US 20050251235 A1
A combination applicator is able to deliver heat and radiation, either simultaneously or sequentially, for the treatment of cancer or other disease. The combination applicator is flexible and able to conform to contoured anatomy of the patient. The combination applicator comprises a flexible, dielectric containing compartment having a tissue-engaging surface and an opposite, non-tissue-engaging surface. A heating surface comprising one or more RF or microwave antennas or ultrasound transducers is supported adjacent to the non-tissue-engaging surface. In addition, a plurality of conduits are also supported on the dielectric containing compartment, the conduits being adapted to communicate with at least one brachytherapy source. Additional conduits may be located on the tissue contacting surface of the dielectric containing compartment to accommodate moving or stationary temperature monitoring sensors.
1. A flexible, conformal heat and radiation delivering applicator comprising:
a flexible, dielectric containing compartment having a tissue-engaging surface and an opposite, non-tissue-engaging surface;
a heating array supported adjacent over the non-tissue-engaging surface of the compartment; and
a plurality of brachytherapy conduits supported over the dielectric containing compartment, the brachytherapy conduits being adapted for communication with at least one brachytherapy radiation source.
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This application is claiming the benefit, under 35 U.S.C. § 119(e), of the provisional application filed Mar. 31, 2004 under 35 U.S.C. § 111(b), which was granted Ser. No. 60/558,162. This provisional application is hereby incorporated by reference.
The invention relates to an apparatus that can deliver heat and radiation either simultaneously or sequentially for the treatment of cancer or other disease.
Hyperthermia therapy consists of heating tissue to a temperature above 41 degrees Celsius. It is well known that in addition to destroying cancer cells, hyperthermia can enhance the therapeutic effects of other treatments, such as radiation, chemotherapy, biological therapies and surgery.
Studies have shown that the therapeutic effect is enhanced when hyperthermia and radiation are delivered simultaneously or within a very short time interval. Certain devices are known that can combine heat with other treatments in a single applicator system. For instance, U.S. Pat. No. 4,947,842 describes a method and apparatus for treating tissue interstitially with multiple modalities of treatment. Designed to be inserted into a tumor, this apparatus comprises a semi-rigid elongated member that is implanted into the malignant tumor. The elongated member contains a hollow passageway that can be configured to deliver heat, radiation or a sequence of both to the surrounding disease. The elongated member can be coated with an anti-cancer drug or other treatment.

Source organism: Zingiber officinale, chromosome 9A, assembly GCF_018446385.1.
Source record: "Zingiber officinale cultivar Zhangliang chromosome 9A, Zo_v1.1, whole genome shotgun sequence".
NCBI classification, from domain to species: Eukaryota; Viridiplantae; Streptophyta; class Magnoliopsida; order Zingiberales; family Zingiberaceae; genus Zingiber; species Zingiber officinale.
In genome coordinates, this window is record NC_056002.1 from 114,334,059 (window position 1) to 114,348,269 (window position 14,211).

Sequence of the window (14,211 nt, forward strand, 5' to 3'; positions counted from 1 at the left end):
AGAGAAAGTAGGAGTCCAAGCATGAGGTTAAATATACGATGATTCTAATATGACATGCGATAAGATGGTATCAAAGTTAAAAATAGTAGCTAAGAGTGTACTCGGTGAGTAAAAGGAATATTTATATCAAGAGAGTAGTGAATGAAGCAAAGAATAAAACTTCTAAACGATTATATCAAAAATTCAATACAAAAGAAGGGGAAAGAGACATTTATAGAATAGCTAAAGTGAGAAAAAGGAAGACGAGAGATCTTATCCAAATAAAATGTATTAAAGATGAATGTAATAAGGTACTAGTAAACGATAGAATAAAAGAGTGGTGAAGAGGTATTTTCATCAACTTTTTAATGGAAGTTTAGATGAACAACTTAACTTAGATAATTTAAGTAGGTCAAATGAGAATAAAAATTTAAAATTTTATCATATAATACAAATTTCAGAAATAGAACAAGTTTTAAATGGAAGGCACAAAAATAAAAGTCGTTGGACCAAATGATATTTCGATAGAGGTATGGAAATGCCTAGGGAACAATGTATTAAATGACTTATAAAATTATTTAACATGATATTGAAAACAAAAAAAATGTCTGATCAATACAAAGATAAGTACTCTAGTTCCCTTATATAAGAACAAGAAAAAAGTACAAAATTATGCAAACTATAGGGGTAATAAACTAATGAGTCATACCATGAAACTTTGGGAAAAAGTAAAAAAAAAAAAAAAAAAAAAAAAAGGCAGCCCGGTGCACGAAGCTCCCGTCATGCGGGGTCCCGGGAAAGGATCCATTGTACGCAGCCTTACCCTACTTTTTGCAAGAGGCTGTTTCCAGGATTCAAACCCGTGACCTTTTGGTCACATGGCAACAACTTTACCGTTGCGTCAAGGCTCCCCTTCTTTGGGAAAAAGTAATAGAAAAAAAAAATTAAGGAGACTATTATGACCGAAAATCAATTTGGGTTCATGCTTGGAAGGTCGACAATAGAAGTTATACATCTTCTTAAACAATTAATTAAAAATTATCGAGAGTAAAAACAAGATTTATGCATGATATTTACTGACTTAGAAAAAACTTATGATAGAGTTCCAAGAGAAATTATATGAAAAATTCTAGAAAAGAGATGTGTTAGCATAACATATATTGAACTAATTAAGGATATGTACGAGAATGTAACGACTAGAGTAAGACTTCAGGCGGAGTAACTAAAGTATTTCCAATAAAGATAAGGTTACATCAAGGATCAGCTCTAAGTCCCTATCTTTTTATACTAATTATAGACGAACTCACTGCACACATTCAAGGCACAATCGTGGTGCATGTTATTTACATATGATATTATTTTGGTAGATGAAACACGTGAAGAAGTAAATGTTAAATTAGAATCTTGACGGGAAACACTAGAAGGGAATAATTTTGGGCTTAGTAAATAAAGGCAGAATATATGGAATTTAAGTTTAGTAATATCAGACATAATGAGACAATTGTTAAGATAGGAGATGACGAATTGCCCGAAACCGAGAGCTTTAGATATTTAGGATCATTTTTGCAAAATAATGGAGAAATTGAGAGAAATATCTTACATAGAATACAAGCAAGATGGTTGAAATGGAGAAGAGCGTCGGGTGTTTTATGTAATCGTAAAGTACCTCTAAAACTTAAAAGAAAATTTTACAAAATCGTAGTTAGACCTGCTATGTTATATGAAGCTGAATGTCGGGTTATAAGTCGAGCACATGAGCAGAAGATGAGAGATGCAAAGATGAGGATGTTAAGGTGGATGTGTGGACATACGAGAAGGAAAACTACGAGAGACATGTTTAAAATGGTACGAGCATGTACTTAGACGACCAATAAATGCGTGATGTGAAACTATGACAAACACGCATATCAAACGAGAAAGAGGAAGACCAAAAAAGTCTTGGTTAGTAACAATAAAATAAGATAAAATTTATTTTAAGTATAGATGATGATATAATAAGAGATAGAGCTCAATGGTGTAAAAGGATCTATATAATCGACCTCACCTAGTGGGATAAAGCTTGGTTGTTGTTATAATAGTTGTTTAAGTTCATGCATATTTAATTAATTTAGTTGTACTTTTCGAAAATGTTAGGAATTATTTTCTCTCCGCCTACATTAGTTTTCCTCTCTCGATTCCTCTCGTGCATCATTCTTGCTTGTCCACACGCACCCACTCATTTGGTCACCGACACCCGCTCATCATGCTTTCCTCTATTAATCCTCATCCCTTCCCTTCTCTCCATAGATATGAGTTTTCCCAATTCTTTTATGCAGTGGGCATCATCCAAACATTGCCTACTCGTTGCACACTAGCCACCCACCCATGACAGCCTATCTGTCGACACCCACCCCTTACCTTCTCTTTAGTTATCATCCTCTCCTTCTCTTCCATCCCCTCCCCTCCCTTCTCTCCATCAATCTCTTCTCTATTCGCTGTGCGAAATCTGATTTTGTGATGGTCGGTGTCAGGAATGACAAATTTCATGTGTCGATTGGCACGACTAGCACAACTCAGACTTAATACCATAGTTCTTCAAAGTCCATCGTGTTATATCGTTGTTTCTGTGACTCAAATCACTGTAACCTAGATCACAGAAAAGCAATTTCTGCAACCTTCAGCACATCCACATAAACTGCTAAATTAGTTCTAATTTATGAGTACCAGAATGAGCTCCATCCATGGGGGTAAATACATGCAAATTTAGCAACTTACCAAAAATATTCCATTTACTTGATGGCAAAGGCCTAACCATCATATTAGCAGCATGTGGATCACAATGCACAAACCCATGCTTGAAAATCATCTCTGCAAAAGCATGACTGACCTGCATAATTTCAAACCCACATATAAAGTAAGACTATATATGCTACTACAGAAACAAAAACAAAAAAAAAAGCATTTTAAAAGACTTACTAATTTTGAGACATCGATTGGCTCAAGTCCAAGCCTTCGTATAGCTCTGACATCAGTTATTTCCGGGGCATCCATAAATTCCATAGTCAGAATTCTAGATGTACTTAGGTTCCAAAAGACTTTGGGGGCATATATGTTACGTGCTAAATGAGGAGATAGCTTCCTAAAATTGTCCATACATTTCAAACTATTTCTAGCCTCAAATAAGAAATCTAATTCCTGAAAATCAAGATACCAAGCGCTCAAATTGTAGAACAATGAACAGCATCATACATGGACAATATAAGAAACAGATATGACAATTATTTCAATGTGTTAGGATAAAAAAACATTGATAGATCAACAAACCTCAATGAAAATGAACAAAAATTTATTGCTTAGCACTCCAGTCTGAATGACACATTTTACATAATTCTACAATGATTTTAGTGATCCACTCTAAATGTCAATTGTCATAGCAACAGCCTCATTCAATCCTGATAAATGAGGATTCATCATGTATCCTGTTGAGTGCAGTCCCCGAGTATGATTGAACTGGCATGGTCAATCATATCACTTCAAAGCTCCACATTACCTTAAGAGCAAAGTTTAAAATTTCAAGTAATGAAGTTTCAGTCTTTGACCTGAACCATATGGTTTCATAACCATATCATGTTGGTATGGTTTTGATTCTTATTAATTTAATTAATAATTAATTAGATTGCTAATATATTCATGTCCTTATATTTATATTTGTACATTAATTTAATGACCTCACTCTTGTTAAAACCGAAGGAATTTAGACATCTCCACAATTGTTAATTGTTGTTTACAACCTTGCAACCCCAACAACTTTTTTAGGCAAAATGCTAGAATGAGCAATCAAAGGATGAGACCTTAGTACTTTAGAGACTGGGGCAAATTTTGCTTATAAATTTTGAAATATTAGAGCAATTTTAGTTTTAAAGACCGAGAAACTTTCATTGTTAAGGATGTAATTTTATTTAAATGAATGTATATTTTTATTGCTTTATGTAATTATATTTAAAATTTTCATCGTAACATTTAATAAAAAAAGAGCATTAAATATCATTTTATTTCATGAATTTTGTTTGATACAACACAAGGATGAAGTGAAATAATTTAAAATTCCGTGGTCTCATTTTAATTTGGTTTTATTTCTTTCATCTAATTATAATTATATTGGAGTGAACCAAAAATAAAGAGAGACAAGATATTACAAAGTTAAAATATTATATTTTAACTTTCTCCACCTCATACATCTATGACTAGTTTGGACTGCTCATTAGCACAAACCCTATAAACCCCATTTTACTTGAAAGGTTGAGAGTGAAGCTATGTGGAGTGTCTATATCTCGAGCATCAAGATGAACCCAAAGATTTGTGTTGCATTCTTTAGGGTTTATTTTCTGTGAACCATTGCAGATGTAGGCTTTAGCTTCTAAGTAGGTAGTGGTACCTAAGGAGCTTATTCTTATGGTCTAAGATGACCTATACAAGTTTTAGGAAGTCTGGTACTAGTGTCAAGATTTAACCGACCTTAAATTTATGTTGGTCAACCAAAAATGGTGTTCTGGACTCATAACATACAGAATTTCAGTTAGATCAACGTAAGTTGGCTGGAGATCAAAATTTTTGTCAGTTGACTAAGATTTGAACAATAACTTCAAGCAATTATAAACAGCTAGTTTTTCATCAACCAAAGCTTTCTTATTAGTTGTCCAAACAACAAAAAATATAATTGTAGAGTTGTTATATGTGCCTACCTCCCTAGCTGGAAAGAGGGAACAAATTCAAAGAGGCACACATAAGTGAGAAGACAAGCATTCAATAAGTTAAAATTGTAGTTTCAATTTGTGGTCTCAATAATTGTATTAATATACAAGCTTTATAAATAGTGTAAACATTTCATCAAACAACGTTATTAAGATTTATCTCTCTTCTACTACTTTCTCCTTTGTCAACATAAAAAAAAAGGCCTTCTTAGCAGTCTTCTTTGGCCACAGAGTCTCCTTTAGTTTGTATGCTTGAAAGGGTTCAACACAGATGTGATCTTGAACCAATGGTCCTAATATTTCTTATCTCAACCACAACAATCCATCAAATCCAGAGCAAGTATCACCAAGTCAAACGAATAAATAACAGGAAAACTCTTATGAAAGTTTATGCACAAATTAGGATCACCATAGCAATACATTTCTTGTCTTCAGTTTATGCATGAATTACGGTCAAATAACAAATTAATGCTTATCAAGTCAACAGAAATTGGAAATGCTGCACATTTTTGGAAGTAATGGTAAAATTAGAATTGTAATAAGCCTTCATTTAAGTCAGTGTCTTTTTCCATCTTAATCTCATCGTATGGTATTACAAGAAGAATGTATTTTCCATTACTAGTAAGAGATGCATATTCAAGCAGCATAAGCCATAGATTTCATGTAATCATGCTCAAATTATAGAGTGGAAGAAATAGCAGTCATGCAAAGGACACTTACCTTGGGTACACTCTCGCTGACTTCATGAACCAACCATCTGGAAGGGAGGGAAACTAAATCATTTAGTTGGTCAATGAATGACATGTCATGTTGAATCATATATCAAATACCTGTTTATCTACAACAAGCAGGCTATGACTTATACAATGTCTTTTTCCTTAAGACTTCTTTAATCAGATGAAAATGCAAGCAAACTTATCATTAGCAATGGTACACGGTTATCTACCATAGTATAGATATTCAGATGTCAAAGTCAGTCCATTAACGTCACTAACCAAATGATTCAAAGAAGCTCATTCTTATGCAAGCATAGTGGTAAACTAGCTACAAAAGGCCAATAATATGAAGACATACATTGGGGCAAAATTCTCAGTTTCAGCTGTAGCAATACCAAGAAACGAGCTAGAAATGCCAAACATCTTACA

U.S. Pat. No. 6,083,148, U.S. Pat. No. 5,429,582 and U.S. Pat. No. 6,022,308 all describe implantable devices for treating brain tumors. These devices can be configured to deliver heat therapy and/or radiation therapy and/or chemotherapy to surrounding tissue.
Published US patent application US2002/72645 A1 describes a device for simultaneously treating a tumor or cancerous growth with both hyperthermia and X-ray radiation using brachytherapy sources inserted into the tumor via needle-like introducers that also serve as microwave antennas. Microwaves are emitted from the introducer to increase the temperature of surrounding cancerous body tissue while a cooling system is included to control the temperature of the introducer surface. The implanted device heats and delivers radiation to the tissue from the inside out. Temperature sensors implanted around the periphery of the tumor monitor the temperature of the treated tissue.
U.S. Pat. No. 6,330,479 describes a microwave antenna array applicator for uniformly heating large areas of contoured anatomy for treatment of skin and superficial tissue disease such as chestwall recurrence of breast carcinoma, or for the diagnosis or treatment of other skin conditions that can benefit from tissue reoxygenation or increased blood perfusion and blood vessel permeability. The microwave applicator includes a flexible, dielectric-containing compartment (containing, e.g., temperature regulated water or oil) having a variable contour, tissue-engaging surface and an opposite non-tissue-engaging surface with an antenna array adjacent to the non-tissue-engaging surface.